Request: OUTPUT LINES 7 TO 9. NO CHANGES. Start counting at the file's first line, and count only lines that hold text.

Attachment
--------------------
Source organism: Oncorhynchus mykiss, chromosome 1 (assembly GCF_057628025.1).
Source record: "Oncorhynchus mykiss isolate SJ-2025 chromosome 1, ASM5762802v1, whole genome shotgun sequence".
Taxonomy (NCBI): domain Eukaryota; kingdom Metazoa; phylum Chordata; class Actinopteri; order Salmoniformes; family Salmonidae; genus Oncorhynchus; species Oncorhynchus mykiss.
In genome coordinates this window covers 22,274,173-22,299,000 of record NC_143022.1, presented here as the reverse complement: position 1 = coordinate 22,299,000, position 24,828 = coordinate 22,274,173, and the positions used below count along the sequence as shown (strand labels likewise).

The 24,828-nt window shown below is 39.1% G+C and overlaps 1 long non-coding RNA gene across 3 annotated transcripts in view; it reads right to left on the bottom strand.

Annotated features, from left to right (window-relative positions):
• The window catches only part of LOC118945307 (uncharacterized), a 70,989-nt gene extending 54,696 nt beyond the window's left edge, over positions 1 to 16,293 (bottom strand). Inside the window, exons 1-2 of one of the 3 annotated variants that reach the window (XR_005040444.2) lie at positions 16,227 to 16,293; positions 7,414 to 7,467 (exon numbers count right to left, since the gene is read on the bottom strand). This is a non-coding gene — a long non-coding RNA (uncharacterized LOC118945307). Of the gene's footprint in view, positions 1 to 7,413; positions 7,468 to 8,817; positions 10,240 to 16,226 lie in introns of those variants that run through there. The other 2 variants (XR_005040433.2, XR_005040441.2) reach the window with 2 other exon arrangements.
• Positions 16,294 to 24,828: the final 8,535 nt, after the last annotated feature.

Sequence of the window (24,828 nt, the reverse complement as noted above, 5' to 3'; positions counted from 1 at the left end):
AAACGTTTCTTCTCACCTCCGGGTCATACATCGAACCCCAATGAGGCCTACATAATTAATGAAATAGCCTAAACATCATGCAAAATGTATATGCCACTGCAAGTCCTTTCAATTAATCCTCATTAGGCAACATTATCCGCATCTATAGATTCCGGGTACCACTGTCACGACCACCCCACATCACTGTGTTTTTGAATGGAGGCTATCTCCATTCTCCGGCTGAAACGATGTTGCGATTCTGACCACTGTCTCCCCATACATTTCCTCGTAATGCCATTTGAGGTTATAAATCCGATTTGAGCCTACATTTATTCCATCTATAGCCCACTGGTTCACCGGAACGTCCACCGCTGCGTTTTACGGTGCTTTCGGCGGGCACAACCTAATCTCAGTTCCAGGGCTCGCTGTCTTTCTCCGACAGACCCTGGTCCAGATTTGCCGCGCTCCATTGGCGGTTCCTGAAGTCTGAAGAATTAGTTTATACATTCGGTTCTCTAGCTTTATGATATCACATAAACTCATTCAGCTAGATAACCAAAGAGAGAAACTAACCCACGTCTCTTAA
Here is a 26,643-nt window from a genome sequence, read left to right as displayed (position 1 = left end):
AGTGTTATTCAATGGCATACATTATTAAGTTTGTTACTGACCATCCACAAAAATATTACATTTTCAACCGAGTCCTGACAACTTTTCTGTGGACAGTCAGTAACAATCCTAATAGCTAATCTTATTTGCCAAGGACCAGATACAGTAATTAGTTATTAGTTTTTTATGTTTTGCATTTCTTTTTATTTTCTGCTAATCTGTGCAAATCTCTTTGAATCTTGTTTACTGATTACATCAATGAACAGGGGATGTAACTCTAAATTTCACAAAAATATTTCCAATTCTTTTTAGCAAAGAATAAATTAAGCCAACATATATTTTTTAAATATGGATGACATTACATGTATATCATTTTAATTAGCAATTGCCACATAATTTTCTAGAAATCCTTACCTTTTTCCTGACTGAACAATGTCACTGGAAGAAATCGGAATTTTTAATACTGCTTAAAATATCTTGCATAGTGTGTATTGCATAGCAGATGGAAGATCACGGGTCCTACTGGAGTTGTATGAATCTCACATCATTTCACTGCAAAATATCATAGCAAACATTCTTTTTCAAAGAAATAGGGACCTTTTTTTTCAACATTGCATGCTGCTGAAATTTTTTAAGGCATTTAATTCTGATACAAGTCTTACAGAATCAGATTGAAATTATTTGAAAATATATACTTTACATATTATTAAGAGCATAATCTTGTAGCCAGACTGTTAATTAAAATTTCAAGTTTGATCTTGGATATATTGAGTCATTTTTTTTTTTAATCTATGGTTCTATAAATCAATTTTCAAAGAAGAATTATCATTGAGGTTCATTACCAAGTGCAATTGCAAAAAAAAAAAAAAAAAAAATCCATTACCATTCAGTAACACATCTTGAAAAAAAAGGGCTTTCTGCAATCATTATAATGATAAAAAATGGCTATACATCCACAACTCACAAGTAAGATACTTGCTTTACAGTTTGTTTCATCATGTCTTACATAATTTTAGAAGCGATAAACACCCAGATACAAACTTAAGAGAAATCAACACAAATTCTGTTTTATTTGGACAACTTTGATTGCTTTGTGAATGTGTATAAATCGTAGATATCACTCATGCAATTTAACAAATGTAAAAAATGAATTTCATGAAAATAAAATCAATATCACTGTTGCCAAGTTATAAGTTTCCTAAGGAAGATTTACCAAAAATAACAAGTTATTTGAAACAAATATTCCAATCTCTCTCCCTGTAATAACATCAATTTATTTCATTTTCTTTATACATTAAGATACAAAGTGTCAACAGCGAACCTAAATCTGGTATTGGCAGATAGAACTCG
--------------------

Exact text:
• The window catches only part of LOC118945307 (uncharacterized), a 70,989-nt gene extending 54,696 nt beyond the window's left edge, over positions 1 to 16,293 (bottom strand). Inside the window, exons 1-2 of one of the 3 annotated variants that reach the window (XR_005040444.2) lie at positions 16,227 to 16,293; positions 7,414 to 7,467 (exon numbers count right to left, since the gene is read on the bottom strand). This is a non-coding gene — a long non-coding RNA (uncharacterized LOC118945307). Of the gene's footprint in view, positions 1 to 7,413; positions 7,468 to 8,817; positions 10,240 to 16,226 lie in introns of those variants that run through there. The other 2 variants (XR_005040433.2, XR_005040441.2) reach the window with 2 other exon arrangements.
• Positions 16,294 to 24,828: the final 8,535 nt, after the last annotated feature.

Sequence of the window (24,828 nt, the reverse complement as noted above, 5' to 3'; positions counted from 1 at the left end):